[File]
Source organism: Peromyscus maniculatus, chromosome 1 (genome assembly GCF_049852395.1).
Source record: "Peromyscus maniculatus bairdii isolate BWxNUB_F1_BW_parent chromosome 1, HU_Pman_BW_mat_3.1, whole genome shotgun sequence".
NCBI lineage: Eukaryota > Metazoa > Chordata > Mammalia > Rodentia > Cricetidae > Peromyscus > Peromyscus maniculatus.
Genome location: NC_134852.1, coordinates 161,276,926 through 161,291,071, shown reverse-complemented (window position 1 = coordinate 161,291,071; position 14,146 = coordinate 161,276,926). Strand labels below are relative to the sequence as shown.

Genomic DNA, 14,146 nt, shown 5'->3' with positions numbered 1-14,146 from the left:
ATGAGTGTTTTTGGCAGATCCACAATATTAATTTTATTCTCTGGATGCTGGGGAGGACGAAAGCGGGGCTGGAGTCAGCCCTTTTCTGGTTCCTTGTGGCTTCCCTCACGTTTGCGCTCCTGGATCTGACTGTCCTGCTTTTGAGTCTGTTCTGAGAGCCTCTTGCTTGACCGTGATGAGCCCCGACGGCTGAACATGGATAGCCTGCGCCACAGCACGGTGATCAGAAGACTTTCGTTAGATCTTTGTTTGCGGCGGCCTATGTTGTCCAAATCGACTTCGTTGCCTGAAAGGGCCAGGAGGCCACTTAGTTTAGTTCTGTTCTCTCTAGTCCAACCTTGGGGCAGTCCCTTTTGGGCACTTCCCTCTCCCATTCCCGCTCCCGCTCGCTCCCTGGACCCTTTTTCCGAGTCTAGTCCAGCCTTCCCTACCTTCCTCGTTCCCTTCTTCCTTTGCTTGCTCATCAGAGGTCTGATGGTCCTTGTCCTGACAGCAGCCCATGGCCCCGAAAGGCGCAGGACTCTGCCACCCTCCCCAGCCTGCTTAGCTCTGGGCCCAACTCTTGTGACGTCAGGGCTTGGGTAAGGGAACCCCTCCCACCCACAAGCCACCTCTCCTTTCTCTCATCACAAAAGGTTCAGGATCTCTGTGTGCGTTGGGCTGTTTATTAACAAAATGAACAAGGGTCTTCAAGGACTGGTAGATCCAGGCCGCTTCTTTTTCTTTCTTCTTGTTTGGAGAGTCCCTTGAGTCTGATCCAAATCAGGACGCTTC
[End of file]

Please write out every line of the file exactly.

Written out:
Source organism: Peromyscus maniculatus, chromosome 1 (genome assembly GCF_049852395.1).
Source record: "Peromyscus maniculatus bairdii isolate BWxNUB_F1_BW_parent chromosome 1, HU_Pman_BW_mat_3.1, whole genome shotgun sequence".
NCBI lineage: Eukaryota > Metazoa > Chordata > Mammalia > Rodentia > Cricetidae > Peromyscus > Peromyscus maniculatus.
Genome location: NC_134852.1, coordinates 161,276,926 through 161,291,071, shown reverse-complemented (window position 1 = coordinate 161,291,071; position 14,146 = coordinate 161,276,926). Strand labels below are relative to the sequence as shown.

Genomic DNA, 14,146 nt, shown 5'->3' with positions numbered 1-14,146 from the left:
ATGAGTGTTTTTGGCAGATCCACAATATTAATTTTATTCTCTGGATGCTGGGGAGGACGAAAGCGGGGCTGGAGTCAGCCCTTTTCTGGTTCCTTGTGGCTTCCCTCACGTTTGCGCTCCTGGATCTGACTGTCCTGCTTTTGAGTCTGTTCTGAGAGCCTCTTGCTTGACCGTGATGAGCCCCGACGGCTGAACATGGATAGCCTGCGCCACAGCACGGTGATCAGAAGACTTTCGTTAGATCTTTGTTTGCGGCGGCCTATGTTGTCCAAATCGACTTCGTTGCCTGAAAGGGCCAGGAGGCCACTTAGTTTAGTTCTGTTCTCTCTAGTCCAACCTTGGGGCAGTCCCTTTTGGGCACTTCCCTCTCCCATTCCCGCTCCCGCTCGCTCCCTGGACCCTTTTTCCGAGTCTAGTCCAGCCTTCCCTACCTTCCTCGTTCCCTTCTTCCTTTGCTTGCTCATCAGAGGTCTGATGGTCCTTGTCCTGACAGCAGCCCATGGCCCCGAAAGGCGCAGGACTCTGCCACCCTCCCCAGCCTGCTTAGCTCTGGGCCCAACTCTTGTGACGTCAGGGCTTGGGTAAGGGAACCCCTCCCACCCACAAGCCACCTCTCCTTTCTCTCATCACAAAAGGTTCAGGATCTCTGTGTGCGTTGGGCTGTTTATTAACAAAATGAACAAGGGTCTTCAAGGACTGGTAGATCCAGGCCGCTTCTTTTTCTTTCTTCTTGTTTGGAGAGTCCCTTGAGTCTGATCCAAATCAGGACGCTTC